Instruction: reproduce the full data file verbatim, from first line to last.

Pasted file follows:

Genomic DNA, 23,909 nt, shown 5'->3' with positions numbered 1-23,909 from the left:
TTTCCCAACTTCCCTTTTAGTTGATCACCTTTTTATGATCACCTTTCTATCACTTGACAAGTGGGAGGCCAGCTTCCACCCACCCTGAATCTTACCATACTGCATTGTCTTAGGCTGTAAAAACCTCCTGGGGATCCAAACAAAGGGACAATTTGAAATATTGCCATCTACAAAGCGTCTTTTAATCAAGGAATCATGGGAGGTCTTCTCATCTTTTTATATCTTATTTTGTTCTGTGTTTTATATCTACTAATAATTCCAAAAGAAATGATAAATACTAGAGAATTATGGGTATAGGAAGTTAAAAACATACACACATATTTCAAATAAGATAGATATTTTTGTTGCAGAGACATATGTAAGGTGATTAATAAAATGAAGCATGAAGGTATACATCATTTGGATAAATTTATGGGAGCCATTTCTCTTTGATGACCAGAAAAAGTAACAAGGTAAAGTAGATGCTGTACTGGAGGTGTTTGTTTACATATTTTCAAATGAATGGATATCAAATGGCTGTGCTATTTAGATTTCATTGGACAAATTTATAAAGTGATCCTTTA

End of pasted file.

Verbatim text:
Genomic DNA, 23,909 nt, shown 5'->3' with positions numbered 1-23,909 from the left:
TTTCCCAACTTCCCTTTTAGTTGATCACCTTTTTATGATCACCTTTCTATCACTTGACAAGTGGGAGGCCAGCTTCCACCCACCCTGAATCTTACCATACTGCATTGTCTTAGGCTGTAAAAACCTCCTGGGGATCCAAACAAAGGGACAATTTGAAATATTGCCATCTACAAAGCGTCTTTTAATCAAGGAATCATGGGAGGTCTTCTCATCTTTTTATATCTTATTTTGTTCTGTGTTTTATATCTACTAATAATTCCAAAAGAAATGATAAATACTAGAGAATTATGGGTATAGGAAGTTAAAAACATACACACATATTTCAAATAAGATAGATATTTTTGTTGCAGAGACATATGTAAGGTGATTAATAAAATGAAGCATGAAGGTATACATCATTTGGATAAATTTATGGGAGCCATTTCTCTTTGATGACCAGAAAAAGTAACAAGGTAAAGTAGATGCTGTACTGGAGGTGTTTGTTTACATATTTTCAAATGAATGGATATCAAATGGCTGTGCTATTTAGATTTCATTGGACAAATTTATAAAGTGATCCTTTA